PROJECT RESULTS (as of December 2012)

The main results achieved so far by the project are:

  • PRESYDIUM, a web-based system to support emergency medical services for disabled patients.
  • EMSAVE, a virtual training environment for emergency medical procedures concerning disabled patients.
  • SLEC, a mobile system to support communication between first responders and deaf patients.
  • Help!, a serious game for learning the guidelines on emergency evacuation of disabled persons.
  • Scientific publications.


Our PRESYDIUM (PeRsonalized Emergency SYstem for DIsabled hUMans) system has been designed to (i) allow physicians, disabled persons and their relatives to access and manage personal medical profiles, and (ii) provide Emergency Medical Service (EMS) personnel with tailored operating instructions based on the disabled persons' profiles.

To reach such goals, domain knowledge was preliminarly acquired and formalized as follows:

  • We defined a Disabled Person Profile (DPP), i.e., a detailed patient model (based on the ICF standard) for EMS that can account for peculiar aspects of the many existing disabilities.
  • We developed a medical knowledge base to generate personalized operating instructions for medical first responders based on the specific needs of each disabled person.

Such preliminary activities were carried out by conducting focus groups involving: (i) EMS physicians and nurses, (ii) rehabilitation clinicians specialized in disabilities, and (iii) representatives of various Italian associations of disabled persons.

The PRESYDIUM system is a 3-tier Web application, based on the above mentioned DPP and the medical knowledge base, providing:

  • A Web portal: the PRESYDIUM Web Portal allows disabled users, their relatives and physicians to access DPPs through a user interface that adapts to user category and user disabilities. All kinds of users who are involved in managing DPPs access the system through any Web browser. The user interface of the Web Portal has been developed in conformance with W3C Web Content Accessibility Guidelines 2.0. PRESYDIUM can be also accessed using the European Health Insurance Card for authentication.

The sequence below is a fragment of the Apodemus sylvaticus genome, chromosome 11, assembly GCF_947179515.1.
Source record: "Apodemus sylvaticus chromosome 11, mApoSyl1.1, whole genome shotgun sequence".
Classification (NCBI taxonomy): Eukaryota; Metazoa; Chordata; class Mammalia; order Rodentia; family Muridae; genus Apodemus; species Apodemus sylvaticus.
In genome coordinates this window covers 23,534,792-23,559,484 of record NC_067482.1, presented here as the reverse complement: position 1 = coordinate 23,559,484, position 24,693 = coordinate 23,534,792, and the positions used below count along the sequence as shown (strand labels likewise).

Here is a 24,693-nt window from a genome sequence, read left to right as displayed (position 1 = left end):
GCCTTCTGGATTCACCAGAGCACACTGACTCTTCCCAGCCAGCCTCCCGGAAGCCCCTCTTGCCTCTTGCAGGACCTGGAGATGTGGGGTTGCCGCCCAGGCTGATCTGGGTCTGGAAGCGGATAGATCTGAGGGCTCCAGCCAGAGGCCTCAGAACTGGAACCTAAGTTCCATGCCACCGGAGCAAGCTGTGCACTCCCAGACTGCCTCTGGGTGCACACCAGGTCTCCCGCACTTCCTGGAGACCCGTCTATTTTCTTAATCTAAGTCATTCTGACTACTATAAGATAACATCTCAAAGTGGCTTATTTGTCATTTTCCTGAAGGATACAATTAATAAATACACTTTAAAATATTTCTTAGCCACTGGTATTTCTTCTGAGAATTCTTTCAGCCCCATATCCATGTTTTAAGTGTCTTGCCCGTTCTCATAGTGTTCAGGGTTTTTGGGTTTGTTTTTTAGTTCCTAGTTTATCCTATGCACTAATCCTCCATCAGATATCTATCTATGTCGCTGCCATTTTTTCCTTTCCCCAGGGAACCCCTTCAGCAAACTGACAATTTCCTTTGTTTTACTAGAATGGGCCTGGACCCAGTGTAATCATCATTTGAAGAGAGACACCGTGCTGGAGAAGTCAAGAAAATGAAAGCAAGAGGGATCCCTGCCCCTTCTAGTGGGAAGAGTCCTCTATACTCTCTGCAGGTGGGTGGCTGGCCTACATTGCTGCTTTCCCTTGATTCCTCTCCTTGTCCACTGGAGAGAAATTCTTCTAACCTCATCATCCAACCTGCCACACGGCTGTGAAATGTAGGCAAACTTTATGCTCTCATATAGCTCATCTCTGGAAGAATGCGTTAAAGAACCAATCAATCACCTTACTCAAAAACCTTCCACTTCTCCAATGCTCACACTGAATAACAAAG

• A Web service for DPP retrieval: PRESYDIUM provides fast search and retrieval functionalities of DPP data to phone operators of the EMS center through either automatic caller identification or quick search functionality from the typical information that is requested anyway during an emergency call. Since each ambulance run has an associated team of first responders, the phone operator can assign the DPP to that ambulance run, enabling the members of that team to read system recommendations from their mobile devices. A Desktop Client application to access the service from PCs has been developed.
  • A Web service for the generation of personalized operating instructions: first responders read the personalized operating instructions provided by PRESYDIUM while they are traveling to the emergency destination. A Mobile Client application to access the service has been developed for Windows-based mobile devices.

Field testing of the PRESYDIUM system: an extensive user evaluation has been carried out on the different parts of the developed software, with the collaboration of all categories of users involved in different application areas: medical (general practitioners and clinicians), persons with disabilities (and their families), EMS nurses. The results of these trials have provided positive feedback, from the different categories of users. Currently we have just started two evaluations which are crucial for the deployment of the system: (i) testing the use of the mobile system PRESYDIUM by the medical staff in the ambulance, (ii) testing the PRESYDIUM system within an emergency room (it should be noted that disabled patients have particular assistance needs that go beyond the stage of first aid and transport to the hospital).

a detail of the PRESYDIUM web portal user interface
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a detail about the authentication based on European Health Insurance Card authentication